What is the executor of an estate? The estate executor is the individual who has been appointed in the will of the deceased person as the administrator of the will and to make sure their wishes are fulfilled. The administrator of an estate has to shoulder a lot of responsibilities after the demise of the owner of the will.
What are the responsibilities of an executor?
Their responsibilities primarily include probating the will, paying bills and taxes, filing all required court and tax returns, liquidating assets and then distributing the assets among beneficiaries. Their duties are outlined as follows:
Probate: It is the duty of the executor to probate or give legal effect to the will by the court. The executor gets the power to execute his responsibilities under the provisions of the will once the court validates that the will was validly executed.
Managing the estate: The court at times needs a public accounting of the estate assets, which must be found and may have to be collected. As part of the asset management function, the executor may have to liquidate or run a business or manage a securities portfolio. The executor will have to obtain tax waivers, stock power, file affidavits, among other things.
Paying the debts: Estate’s creditors have debts to be paid which must sometimes be litigated to find out whether it is valid or not. All the expenses, including the fees of the probate attorneys, accountants and appraisers, must also be paid.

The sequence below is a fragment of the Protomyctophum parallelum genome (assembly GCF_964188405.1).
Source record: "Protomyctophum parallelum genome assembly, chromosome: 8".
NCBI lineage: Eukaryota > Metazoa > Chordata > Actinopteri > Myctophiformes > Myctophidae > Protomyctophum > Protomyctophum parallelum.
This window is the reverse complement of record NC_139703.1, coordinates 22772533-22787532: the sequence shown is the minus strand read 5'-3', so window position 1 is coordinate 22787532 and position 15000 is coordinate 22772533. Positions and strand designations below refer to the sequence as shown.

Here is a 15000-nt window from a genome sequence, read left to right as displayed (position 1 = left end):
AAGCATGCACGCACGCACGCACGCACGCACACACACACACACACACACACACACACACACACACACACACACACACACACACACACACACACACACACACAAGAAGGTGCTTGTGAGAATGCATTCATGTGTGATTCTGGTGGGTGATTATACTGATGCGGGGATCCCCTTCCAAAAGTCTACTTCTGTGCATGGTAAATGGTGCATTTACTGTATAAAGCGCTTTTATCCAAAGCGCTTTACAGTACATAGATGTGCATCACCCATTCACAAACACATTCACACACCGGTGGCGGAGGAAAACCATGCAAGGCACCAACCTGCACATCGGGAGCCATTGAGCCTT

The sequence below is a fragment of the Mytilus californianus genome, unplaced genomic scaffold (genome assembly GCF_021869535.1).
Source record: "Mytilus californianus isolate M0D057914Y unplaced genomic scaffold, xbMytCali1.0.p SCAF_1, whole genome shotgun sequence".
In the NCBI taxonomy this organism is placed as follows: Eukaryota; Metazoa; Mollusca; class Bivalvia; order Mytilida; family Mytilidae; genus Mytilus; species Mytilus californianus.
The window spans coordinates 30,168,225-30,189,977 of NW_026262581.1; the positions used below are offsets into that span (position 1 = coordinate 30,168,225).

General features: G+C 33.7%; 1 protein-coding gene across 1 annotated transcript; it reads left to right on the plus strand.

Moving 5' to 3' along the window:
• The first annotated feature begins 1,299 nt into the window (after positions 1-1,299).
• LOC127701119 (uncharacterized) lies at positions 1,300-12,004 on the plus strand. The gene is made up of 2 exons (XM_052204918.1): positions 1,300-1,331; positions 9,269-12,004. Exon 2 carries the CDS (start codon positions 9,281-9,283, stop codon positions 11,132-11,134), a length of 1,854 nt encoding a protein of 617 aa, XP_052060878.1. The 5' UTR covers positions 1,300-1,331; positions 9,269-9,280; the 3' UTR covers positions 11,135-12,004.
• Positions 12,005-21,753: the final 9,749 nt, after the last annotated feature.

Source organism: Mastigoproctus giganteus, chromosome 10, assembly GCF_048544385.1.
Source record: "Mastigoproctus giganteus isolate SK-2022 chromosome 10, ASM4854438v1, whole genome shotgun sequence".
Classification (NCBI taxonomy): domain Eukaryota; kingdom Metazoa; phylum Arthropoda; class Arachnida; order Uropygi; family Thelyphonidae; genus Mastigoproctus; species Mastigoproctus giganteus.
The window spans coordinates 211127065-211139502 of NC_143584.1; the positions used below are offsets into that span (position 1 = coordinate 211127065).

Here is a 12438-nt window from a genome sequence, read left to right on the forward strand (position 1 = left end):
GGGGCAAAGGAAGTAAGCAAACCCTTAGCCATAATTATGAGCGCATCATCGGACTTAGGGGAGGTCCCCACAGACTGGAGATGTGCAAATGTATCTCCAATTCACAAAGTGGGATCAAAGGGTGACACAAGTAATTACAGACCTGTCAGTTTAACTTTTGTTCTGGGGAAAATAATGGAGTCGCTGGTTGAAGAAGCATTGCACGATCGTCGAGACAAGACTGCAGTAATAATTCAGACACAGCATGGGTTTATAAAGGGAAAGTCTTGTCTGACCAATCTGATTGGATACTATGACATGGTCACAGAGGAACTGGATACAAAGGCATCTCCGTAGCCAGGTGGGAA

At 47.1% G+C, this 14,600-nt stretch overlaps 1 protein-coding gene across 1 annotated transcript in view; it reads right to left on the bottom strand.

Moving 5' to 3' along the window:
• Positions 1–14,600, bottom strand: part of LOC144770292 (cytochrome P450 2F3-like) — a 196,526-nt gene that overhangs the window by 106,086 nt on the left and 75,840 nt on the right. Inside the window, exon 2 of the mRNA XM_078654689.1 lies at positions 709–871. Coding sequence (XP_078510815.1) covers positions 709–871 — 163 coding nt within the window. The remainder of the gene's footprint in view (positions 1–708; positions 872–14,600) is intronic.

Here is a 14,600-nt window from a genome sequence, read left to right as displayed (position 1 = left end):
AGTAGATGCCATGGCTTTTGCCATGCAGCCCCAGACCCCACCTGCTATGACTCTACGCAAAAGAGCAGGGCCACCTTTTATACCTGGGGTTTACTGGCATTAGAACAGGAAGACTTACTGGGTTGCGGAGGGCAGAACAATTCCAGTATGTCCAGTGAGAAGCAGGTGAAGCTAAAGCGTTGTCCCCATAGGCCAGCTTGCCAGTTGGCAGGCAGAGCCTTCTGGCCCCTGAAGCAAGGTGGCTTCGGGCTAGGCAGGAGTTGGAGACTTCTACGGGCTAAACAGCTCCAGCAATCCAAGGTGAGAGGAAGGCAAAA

Taking care of the tax matters: It is the executor’s duty to file all the necessary income and estate tax returns and pay all death taxes. They can in some cases be held personally liable for unpaid taxes of the estate. The tax returns to be filed include the income tax return of the estate, the state death tax return, the federal tax return and the final income tax return of the deceased individual.
Distributing the assets: The executor is responsible for the distribution of the assets after all debts and expenses have been paid.
Removal of executor or administrator
An executor can be removed from his job if they:
- Neglect to render the account and settle the estate according to law
- Neglect performance of an order or judgment of the court, or a duty provided by the rule
- Become insane
- Become incapable or unsuitable to discharge the trust